Feminism, Freedom, and the Limits of Law
By (author) Beth Kiyoko Jamieson
Publication date:01 November 2001
Length of book:272 pages
PublisherPenn State University Press
Grounded in the history of political thought, and illuminated by legal studies and feminist theory, this book offers a challenging new approach to thinking about liberty in the wake of decades of criticism of liberalism from feminists, communitarians, and conservatives alike. Fundamental to this approach is the author's argument that liberty and equality are not inconsistent values and that political theory would do well to abandon the dichotomy between “negative” and “positive” liberty.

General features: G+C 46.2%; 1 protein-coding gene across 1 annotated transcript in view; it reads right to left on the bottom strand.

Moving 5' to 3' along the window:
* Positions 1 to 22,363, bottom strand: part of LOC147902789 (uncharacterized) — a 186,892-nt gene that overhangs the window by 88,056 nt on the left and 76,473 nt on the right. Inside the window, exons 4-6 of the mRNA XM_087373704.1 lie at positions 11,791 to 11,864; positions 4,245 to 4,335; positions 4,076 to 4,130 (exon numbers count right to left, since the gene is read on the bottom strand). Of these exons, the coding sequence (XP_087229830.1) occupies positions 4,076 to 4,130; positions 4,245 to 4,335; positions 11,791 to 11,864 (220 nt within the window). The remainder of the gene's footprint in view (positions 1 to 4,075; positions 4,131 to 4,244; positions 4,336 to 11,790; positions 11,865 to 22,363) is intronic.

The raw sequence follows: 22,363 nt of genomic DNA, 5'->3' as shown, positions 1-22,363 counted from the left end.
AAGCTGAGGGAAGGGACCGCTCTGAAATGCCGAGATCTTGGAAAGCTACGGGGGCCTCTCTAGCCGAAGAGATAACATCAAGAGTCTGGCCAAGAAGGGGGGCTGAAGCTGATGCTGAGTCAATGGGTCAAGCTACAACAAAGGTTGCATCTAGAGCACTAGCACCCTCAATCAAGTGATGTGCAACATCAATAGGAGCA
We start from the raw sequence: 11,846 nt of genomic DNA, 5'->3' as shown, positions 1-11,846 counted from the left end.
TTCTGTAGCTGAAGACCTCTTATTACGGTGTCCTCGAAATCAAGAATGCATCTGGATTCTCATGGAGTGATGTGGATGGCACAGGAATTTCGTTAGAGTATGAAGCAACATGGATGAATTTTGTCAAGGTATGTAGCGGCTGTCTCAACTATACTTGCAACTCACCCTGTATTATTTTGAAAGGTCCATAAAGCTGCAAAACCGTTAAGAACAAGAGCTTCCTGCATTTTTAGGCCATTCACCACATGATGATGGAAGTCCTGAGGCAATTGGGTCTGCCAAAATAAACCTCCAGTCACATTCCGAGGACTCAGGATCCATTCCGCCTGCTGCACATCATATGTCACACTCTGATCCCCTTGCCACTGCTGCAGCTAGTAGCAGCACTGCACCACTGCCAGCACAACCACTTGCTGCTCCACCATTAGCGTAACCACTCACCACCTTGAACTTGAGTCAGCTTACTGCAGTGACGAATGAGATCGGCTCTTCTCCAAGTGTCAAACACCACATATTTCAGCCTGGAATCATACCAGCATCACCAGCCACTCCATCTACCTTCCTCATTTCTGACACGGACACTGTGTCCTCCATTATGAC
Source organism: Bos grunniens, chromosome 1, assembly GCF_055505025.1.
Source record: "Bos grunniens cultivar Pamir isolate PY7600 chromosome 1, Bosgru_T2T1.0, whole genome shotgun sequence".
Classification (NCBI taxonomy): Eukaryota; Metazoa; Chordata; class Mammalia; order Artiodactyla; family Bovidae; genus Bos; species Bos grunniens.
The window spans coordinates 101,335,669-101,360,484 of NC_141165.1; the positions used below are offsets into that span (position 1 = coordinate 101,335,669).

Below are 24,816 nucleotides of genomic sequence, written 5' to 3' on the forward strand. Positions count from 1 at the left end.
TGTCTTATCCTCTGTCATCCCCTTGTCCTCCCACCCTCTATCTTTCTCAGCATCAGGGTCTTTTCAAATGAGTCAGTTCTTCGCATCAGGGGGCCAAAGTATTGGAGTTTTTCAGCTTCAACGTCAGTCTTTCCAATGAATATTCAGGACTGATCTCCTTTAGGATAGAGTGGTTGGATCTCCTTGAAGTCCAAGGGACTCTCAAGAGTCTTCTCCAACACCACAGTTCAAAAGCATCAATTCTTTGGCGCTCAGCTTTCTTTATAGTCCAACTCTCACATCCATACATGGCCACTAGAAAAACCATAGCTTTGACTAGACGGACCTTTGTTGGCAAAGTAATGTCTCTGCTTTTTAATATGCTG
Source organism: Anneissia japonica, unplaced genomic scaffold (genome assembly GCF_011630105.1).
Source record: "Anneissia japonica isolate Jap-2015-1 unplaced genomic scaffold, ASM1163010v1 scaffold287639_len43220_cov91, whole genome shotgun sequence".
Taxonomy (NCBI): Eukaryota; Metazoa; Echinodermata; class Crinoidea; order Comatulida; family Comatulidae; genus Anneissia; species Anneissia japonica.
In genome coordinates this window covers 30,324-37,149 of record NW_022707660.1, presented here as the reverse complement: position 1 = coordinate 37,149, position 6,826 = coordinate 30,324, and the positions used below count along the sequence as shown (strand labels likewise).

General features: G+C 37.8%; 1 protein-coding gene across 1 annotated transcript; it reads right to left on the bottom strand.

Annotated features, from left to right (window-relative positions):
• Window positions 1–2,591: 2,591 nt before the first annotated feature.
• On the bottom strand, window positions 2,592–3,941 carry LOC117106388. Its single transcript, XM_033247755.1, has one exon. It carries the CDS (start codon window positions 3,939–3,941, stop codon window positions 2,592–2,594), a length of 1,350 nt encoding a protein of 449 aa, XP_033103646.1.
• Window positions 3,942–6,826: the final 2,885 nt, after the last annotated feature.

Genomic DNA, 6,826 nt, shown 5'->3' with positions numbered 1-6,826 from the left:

The principles of liberty Jamieson proposes—identity, privacy, and agency—are not meant to be rigid or universal but rather contextualist and contingent. To demonstrate these principles, she offers a series of three case studies of legal conflicts: for identity, heightened constitutional protection for homosexuals; for privacy, regulation of assisted reproduction such as surrogacy and sperm donation; and for agency, the rights and responsibilities of battered women.
—Susan J. Brison, Dartmouth College